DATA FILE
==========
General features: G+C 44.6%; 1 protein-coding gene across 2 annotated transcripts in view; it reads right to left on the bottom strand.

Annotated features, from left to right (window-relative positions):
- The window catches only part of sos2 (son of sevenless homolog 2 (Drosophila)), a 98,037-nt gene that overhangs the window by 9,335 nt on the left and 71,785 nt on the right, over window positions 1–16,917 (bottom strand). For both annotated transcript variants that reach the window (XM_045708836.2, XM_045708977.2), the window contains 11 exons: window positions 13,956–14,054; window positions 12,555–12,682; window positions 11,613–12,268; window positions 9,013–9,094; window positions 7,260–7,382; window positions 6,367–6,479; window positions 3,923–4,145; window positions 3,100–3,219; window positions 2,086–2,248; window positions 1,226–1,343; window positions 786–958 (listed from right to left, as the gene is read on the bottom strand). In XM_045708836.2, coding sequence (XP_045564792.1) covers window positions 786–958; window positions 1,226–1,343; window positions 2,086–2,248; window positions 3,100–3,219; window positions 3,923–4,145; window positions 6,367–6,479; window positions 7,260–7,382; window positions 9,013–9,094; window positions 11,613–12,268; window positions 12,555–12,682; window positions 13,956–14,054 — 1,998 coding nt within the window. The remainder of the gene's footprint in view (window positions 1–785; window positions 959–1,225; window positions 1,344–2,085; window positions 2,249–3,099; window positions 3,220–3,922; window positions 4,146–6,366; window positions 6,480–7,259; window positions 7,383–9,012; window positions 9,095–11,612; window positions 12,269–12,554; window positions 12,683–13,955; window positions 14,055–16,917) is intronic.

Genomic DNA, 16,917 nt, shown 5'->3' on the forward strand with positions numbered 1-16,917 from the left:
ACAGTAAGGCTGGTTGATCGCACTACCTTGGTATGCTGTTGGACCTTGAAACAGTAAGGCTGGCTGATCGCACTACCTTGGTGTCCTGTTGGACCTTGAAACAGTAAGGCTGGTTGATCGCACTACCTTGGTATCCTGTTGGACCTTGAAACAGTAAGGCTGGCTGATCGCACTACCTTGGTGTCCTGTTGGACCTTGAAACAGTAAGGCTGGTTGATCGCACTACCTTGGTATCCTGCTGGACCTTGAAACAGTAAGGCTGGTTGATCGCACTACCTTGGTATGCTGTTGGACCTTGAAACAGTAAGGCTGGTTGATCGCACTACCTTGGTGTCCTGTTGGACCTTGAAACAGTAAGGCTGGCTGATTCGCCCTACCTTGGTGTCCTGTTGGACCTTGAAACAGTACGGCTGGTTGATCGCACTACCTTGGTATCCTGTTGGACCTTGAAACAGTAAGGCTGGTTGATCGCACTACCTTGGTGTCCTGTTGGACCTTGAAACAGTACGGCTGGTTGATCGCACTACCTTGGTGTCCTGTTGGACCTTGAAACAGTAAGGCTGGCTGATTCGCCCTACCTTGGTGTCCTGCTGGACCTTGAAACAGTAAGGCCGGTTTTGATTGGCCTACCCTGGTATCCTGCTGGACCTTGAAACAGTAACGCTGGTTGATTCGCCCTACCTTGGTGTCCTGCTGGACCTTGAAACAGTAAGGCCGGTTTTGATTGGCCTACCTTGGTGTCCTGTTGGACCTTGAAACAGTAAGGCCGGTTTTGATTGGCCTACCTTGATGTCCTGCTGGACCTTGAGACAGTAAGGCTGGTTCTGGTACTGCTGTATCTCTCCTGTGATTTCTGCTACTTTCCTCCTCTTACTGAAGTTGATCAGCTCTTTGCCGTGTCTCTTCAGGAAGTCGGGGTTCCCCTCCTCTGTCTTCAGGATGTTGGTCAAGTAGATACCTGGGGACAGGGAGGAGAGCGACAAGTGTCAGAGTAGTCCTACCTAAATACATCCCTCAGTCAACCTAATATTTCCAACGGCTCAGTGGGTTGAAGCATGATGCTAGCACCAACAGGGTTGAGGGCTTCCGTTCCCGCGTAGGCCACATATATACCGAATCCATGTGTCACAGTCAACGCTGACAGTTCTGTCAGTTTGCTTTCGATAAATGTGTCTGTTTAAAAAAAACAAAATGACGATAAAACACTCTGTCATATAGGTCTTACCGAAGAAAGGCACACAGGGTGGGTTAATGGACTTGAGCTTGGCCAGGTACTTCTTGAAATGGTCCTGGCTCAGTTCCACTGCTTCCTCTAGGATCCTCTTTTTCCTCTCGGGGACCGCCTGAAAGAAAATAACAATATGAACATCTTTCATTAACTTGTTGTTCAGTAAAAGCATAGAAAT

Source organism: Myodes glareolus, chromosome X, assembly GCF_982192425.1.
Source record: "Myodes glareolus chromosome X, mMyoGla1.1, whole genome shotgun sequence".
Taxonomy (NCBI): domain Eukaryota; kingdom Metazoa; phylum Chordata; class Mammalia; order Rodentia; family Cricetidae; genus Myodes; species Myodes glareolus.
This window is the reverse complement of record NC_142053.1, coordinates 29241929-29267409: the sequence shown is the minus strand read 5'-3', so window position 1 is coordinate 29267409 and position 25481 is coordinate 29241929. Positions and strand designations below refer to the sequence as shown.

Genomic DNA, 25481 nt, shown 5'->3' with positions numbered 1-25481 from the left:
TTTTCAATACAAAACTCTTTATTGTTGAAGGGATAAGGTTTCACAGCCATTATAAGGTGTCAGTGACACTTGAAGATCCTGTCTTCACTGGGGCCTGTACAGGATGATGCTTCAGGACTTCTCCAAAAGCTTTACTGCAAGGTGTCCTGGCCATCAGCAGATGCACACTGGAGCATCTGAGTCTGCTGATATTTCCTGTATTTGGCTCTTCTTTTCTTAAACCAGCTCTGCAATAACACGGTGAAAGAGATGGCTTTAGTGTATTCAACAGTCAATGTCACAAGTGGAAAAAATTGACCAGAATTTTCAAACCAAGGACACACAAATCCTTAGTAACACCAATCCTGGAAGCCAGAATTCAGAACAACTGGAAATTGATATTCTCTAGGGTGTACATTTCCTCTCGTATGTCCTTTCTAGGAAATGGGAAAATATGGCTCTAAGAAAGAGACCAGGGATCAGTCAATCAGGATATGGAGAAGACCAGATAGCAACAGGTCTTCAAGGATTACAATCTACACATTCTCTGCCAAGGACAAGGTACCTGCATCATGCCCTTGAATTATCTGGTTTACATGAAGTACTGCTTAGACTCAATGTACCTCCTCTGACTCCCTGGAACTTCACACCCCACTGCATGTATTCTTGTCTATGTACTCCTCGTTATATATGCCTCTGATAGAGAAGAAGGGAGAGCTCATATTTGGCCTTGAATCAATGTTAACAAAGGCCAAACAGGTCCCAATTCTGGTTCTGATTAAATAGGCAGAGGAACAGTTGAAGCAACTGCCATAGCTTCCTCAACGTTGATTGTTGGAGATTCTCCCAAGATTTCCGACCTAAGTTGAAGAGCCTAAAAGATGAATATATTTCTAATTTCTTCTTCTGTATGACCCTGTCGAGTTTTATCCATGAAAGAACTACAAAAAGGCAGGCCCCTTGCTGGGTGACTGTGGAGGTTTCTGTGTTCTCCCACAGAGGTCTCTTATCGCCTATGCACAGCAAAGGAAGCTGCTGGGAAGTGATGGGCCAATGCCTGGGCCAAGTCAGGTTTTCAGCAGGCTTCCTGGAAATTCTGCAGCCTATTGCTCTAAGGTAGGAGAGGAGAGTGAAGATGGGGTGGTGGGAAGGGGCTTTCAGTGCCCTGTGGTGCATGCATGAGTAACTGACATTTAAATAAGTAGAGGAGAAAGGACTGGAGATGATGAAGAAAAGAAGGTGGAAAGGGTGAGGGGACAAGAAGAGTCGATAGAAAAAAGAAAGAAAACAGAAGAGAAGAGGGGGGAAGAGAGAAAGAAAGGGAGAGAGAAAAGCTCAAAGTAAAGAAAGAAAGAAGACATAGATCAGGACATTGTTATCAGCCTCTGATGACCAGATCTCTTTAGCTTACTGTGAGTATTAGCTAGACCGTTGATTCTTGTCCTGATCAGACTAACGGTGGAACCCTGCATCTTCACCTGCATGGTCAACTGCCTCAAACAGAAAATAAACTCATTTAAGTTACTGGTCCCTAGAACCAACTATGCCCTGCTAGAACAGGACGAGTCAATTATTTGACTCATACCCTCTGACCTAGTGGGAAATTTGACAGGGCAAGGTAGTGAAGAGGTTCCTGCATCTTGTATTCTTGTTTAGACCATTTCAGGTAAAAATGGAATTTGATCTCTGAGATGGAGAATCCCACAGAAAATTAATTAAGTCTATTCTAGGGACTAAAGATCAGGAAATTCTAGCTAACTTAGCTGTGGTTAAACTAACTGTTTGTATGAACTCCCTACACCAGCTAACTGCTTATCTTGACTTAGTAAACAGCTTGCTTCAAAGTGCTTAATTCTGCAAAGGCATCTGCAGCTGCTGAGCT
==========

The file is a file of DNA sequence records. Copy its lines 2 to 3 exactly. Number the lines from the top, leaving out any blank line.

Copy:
Annotated features, from left to right (window-relative positions):
- The window catches only part of sos2 (son of sevenless homolog 2 (Drosophila)), a 98,037-nt gene that overhangs the window by 9,335 nt on the left and 71,785 nt on the right, over window positions 1–16,917 (bottom strand). For both annotated transcript variants that reach the window (XM_045708836.2, XM_045708977.2), the window contains 11 exons: window positions 13,956–14,054; window positions 12,555–12,682; window positions 11,613–12,268; window positions 9,013–9,094; window positions 7,260–7,382; window positions 6,367–6,479; window positions 3,923–4,145; window positions 3,100–3,219; window positions 2,086–2,248; window positions 1,226–1,343; window positions 786–958 (listed from right to left, as the gene is read on the bottom strand). In XM_045708836.2, coding sequence (XP_045564792.1) covers window positions 786–958; window positions 1,226–1,343; window positions 2,086–2,248; window positions 3,100–3,219; window positions 3,923–4,145; window positions 6,367–6,479; window positions 7,260–7,382; window positions 9,013–9,094; window positions 11,613–12,268; window positions 12,555–12,682; window positions 13,956–14,054 — 1,998 coding nt within the window. The remainder of the gene's footprint in view (window positions 1–785; window positions 959–1,225; window positions 1,344–2,085; window positions 2,249–3,099; window positions 3,220–3,922; window positions 4,146–6,366; window positions 6,480–7,259; window positions 7,383–9,012; window positions 9,095–11,612; window positions 12,269–12,554; window positions 12,683–13,955; window positions 14,055–16,917) is intronic.